Williams visited the path, which is now in his constituency, during the morning rush hour last Friday with members of the Campaign to Save the Railway Path and was described by them as “amazed to see how popular the path actually is.”
Williams later told campaigners on Facebook (membership required) : “I rode along the path early this morning with some campaigners. There were lots of riders on their way to school and work and also lots of pedestrians. Mixing the path with a bus won’t work!”
There’s a brief interview with Williams from the Railway Path posted above.
Williams joins the slightly more circumspect Kerry McCarthy, Labour MP for Bristol East, who gushed last week on her blog: “I’ve joined the Facebook group ‘I do not want the Bristol to Bath Cycle Path to turn into a Bus Lane!'”
What is this with local MPs and Facebook? Are announcements on this private and exclusive membership only section of the internet for students of constitutional significance now? Why don’t they post their thoughts where everyone can see them?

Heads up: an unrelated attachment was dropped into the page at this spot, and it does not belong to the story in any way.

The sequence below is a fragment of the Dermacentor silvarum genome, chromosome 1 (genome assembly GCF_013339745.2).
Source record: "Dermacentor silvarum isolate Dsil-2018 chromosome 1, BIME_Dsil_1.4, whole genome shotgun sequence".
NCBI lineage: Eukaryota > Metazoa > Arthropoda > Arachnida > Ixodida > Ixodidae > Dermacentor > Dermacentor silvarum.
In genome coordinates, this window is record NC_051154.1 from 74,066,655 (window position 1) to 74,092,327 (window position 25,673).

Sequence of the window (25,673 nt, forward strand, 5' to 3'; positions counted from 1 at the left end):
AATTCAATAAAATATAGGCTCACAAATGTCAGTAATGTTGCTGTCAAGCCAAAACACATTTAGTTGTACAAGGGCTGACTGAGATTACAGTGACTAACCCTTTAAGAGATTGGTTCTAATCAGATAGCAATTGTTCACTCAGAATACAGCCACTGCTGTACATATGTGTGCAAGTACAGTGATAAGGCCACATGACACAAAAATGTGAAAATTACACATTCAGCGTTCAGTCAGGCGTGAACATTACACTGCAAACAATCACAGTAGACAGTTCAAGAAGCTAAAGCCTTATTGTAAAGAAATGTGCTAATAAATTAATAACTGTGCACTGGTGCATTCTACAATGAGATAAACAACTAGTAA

Back on her blog, McCarthy went on to say slightly more ambiguously: “I hope a solution can be found that will meet our public transport objectives and keep walkers and cyclists happy.”
McCarthy and Williams join Lib Dem councillors Abdul Malik and Muriel Cole, Green councillor Charlie Bolton and Tory councillor Lesley Alexander who have all now spoken out against the bus route.
Bolton has also organised a motion to reject the bus route on the Railway Path at the next Full Council Meeting on 1 April. As things stand, it appears Bolton and the Lib Dems will vote to reject the plans while the views of the Tories and Labour (who together hold a majority on the council) are still unclear.
The Save the Railway Path Campaign now has a website that is available on the ‘Bristol Sites’ sidebar.